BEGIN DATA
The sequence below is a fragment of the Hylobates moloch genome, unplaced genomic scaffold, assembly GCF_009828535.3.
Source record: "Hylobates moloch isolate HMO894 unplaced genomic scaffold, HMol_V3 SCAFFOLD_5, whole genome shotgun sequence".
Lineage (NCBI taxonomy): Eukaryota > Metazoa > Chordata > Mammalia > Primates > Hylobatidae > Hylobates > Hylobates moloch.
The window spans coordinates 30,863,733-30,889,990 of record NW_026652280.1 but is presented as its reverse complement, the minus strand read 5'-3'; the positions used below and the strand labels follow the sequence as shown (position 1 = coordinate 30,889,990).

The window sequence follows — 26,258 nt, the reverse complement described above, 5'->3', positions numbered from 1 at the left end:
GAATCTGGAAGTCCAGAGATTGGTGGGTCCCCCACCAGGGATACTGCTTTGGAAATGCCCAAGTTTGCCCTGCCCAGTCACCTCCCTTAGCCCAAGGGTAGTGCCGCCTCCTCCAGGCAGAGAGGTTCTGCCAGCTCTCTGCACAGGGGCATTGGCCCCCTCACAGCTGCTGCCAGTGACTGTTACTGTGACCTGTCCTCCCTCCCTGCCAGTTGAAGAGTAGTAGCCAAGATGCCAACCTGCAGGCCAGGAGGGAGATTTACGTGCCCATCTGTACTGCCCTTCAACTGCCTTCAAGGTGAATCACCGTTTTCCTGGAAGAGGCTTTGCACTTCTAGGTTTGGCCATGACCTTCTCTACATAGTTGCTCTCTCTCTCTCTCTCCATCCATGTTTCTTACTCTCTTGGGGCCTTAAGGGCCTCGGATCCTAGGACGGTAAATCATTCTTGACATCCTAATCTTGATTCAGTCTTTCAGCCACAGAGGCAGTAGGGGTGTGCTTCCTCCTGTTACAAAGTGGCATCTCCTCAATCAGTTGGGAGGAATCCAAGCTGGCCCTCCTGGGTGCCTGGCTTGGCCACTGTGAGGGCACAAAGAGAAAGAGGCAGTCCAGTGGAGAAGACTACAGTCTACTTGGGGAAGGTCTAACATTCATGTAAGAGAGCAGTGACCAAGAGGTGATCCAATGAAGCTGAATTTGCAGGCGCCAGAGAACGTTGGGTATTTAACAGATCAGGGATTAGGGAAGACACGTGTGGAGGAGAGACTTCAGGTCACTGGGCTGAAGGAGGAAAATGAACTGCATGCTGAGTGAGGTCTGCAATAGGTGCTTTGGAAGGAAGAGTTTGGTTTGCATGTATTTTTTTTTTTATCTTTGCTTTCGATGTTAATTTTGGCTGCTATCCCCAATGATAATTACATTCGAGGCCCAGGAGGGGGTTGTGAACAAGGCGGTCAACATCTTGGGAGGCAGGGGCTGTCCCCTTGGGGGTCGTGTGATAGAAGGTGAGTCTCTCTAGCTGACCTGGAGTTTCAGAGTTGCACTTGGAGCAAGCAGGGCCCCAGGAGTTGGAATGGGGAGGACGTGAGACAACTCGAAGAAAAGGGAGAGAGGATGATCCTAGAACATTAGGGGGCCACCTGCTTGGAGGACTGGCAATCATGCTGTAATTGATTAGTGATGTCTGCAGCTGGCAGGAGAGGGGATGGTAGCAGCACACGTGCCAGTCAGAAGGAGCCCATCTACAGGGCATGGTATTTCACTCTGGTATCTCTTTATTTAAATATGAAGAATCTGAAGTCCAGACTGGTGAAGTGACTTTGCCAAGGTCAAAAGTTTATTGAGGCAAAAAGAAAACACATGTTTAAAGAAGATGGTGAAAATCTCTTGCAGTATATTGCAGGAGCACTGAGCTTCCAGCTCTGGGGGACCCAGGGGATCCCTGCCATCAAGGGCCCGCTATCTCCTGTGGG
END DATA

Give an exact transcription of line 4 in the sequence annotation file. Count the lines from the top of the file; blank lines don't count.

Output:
The window spans coordinates 30,863,733-30,889,990 of record NW_026652280.1 but is presented as its reverse complement, the minus strand read 5'-3'; the positions used below and the strand labels follow the sequence as shown (position 1 = coordinate 30,889,990).